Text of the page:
Alas, few executives follow the above philosophy. At other times the management is grossly mistaken about the intrinsic value of the company. Do the corporations fare well on Buffet’s philosophy? Let us look at the buybacks of the banks before the crisis. During 2004-2007 when the market was going through the roof, the banks were falling on themselves trying to buy stocks. In the table below, they bought nearly $93 billion of stock.

BankTotal Buyback, 2004-2007
Goldman Sachs (GS)$21.6 billion
Bank of America (BAC)$19.4 billion
Citigroup (C)$16.1 billion
JPMorgan Chase (JPM)$11.6 billion
American Express (AXP)$8.9 billion
Wells Fargo (WFC)$8.5 billion
Morgan Stanley (MS)$7.1 billion


Goldman Sachs (GS) is one of the most respected trading firms which can make money in any scenario. But GS has also made huge losses trading its own stock. It bought stocks during the boom year, then sold them when the economy tanked and no one wanted to buy shares. In an exact opposite of what value investing is; it bought high, sold low and lost quite a bit of money doing it.

Most of these banks diluted shareholders by issuing common equity at prices that were much cheaper than the prices they bought shares at. For example, Bank of America (BAC) bought back $19.4 billion worth of stock when its shares were trading between $40 and $55 and then sold more than $13 billion worth of stock at around $11 a share. Citigroup (C) also repurchased $16.1 billion of its own shares during the bubble, and then sold about one-third of itself to the government when it was nearing the penny-stock territory.

In fact, one can argue that a good indicator of market bubble is when the stock buybacks are going through the roof. If on the other hand the corporations would have returned the money to the shareholders, or kept some for the bad times, the situation would have been very different.

But these are banks, you say. Who knows what they are worth anyway. Well, let us look at one of my current favorite value stock GE and its share repurchase history.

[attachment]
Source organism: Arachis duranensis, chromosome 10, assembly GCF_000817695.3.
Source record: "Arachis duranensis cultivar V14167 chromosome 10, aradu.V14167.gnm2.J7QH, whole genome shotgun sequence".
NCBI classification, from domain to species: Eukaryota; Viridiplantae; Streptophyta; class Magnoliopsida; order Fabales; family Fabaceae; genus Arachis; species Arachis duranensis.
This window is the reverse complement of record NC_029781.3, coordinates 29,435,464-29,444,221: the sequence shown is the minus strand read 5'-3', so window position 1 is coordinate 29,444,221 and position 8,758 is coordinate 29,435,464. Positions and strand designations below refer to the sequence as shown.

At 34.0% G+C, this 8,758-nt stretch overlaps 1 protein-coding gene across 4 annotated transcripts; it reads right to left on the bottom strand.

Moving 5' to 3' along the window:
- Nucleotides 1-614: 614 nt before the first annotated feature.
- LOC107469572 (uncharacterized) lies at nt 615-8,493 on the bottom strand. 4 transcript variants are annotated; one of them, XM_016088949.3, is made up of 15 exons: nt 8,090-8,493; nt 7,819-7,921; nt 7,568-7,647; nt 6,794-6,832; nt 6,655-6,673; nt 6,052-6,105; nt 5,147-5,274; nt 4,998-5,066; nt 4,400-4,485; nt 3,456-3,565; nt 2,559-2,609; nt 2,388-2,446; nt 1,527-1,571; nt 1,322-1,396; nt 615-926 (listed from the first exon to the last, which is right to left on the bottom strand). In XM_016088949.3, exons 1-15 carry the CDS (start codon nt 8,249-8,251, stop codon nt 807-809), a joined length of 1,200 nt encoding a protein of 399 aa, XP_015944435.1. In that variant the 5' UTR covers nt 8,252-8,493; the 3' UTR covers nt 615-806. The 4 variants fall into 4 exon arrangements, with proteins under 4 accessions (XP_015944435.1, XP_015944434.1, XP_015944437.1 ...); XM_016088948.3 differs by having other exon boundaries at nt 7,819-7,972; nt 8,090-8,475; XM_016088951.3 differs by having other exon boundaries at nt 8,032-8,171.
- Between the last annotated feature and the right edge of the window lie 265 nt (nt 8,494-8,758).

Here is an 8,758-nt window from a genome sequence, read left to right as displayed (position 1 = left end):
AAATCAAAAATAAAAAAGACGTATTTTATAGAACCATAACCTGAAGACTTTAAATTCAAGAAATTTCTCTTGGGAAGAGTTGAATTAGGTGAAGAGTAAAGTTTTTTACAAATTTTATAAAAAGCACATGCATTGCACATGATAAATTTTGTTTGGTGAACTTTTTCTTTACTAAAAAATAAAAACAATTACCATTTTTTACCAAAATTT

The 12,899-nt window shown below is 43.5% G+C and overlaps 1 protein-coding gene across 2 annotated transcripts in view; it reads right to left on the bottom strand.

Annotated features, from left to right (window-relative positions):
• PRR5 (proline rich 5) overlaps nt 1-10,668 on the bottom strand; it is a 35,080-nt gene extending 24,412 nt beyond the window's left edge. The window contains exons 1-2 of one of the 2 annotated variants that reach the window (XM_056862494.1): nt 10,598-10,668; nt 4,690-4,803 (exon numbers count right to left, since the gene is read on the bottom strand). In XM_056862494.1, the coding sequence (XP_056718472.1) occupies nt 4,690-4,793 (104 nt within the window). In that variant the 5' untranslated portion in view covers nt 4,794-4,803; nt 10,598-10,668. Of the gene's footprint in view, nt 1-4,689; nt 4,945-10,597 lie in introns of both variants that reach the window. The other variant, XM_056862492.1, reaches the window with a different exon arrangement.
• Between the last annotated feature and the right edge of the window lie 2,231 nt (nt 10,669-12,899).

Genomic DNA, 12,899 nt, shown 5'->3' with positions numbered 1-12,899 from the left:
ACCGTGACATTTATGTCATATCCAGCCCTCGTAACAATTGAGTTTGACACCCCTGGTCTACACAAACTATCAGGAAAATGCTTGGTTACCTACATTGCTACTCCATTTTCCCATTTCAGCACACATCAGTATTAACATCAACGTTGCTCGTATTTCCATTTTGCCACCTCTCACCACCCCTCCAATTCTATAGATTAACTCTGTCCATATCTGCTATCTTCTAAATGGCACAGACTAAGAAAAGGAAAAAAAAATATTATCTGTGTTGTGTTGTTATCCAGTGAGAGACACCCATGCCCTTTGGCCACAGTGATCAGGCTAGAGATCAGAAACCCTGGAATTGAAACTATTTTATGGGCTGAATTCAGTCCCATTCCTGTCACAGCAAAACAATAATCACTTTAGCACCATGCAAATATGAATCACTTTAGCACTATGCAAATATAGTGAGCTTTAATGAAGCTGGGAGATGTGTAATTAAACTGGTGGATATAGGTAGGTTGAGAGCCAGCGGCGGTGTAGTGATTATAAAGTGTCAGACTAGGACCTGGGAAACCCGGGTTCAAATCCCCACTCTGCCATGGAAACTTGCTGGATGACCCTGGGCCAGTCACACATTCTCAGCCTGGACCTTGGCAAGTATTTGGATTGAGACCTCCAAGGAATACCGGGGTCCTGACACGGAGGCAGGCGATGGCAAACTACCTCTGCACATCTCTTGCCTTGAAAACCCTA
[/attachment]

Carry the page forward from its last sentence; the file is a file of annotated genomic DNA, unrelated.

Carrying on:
Between 2005 and 2007, GE repurchased approximately $25.7B worth of stock when it was trading in the $32-$42 range. During this period GE’s stock returned 2.3% vs DJIA which returned 23% (without dividends). Buybacks continued in 2008 and amounted to nearly $1.25B. At the offset of the crisis the buybacks were suspended in September 2008 and the dividend was slashed by 68%. Then when the shares were selling in one digit range the company issued $12B common stock in 2008 (as well as $3B preferred stock) and another $620M in 2009. Even after buying so many shares GE’s share count has increased from 10B in 2001 to around 10.7B in 2010. Was the GE stock undervalued when the management was on a buying spree ? During the buybacks, GE was trading for a P/E of more than 30 -- at times it went above a P/E of 40. A company that was expected to grow at the rate of 10-15% tops, it was clearly overpriced and following the Buffet philosophy the share repurchases should have been suspended.

Furthermore, buying at more than $32 and selling at around $8 was a colossal waste of money. The share price is currently at $16 and the word from the management is that share buybacks will be resumed (as much as $11.6B through 2013). This is a sad reality which proves the point that buybacks as a way to return value to shareholders, are much worse than dividends. The financial engineering of the management to meet performance goals for getting more from the company coffers needs to be stopped as it ends up wasting more money than what is returned to the common shareholder through capital gains or dividends.